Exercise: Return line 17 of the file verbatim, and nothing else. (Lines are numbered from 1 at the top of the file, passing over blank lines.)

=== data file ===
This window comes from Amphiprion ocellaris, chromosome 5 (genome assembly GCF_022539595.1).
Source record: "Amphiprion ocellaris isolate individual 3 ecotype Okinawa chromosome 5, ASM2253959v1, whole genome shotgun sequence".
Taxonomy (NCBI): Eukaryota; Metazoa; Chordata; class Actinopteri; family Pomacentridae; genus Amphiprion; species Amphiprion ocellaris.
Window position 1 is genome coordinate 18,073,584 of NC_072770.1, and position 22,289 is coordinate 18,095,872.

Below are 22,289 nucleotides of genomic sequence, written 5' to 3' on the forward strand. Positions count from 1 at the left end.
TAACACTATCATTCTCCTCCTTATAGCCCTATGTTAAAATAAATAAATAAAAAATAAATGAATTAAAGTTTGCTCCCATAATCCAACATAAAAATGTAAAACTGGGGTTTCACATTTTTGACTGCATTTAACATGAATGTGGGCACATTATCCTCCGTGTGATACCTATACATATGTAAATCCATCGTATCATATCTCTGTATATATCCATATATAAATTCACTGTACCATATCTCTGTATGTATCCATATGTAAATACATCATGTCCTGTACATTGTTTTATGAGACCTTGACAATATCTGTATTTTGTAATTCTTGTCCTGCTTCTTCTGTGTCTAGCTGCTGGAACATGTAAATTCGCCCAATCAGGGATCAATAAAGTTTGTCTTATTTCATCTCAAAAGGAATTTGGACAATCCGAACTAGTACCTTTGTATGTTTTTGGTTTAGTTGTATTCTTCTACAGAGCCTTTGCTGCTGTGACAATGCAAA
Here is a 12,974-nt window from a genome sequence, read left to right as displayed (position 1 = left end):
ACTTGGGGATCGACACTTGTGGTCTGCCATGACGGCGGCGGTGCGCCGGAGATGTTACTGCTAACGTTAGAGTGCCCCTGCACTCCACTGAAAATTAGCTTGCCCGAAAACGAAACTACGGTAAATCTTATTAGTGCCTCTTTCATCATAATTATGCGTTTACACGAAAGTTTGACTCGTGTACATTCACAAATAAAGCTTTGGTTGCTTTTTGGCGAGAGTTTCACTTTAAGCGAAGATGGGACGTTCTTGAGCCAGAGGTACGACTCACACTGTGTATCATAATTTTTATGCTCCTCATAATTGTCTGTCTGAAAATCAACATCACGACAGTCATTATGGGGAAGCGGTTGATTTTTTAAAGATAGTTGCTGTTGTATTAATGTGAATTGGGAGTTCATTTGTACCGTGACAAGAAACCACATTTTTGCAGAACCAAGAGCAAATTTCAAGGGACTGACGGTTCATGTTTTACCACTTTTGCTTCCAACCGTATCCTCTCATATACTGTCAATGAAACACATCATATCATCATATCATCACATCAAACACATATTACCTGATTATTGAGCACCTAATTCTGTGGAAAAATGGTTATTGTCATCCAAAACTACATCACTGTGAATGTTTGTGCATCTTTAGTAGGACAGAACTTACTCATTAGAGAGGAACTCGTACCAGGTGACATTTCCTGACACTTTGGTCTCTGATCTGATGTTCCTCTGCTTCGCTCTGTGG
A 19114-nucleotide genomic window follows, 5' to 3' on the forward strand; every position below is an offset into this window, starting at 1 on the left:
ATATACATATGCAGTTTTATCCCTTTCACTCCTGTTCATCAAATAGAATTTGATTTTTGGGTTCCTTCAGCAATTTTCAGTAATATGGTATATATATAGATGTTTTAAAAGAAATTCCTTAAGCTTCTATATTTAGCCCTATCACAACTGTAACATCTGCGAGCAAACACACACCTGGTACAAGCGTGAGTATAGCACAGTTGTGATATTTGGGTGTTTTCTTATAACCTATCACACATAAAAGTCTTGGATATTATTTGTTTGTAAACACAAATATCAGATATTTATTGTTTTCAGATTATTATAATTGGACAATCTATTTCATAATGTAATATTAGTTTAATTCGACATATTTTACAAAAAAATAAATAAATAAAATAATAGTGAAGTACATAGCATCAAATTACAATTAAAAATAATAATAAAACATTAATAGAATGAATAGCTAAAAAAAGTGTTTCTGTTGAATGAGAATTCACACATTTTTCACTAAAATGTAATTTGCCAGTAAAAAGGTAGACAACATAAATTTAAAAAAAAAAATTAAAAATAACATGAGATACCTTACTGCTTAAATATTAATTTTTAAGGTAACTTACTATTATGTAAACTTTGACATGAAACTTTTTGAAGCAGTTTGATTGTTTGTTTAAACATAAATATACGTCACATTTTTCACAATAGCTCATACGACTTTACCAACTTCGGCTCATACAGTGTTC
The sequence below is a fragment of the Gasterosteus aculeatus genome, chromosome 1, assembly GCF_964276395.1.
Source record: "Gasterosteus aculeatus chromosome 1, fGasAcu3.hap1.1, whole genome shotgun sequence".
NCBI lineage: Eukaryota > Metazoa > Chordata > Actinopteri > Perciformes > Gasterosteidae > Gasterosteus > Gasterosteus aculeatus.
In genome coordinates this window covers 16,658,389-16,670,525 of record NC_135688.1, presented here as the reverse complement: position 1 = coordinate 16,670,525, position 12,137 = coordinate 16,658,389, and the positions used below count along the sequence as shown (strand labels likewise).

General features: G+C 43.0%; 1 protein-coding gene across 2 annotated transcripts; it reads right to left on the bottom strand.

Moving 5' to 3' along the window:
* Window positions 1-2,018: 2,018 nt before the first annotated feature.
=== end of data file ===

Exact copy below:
* Window positions 1-2,018: 2,018 nt before the first annotated feature.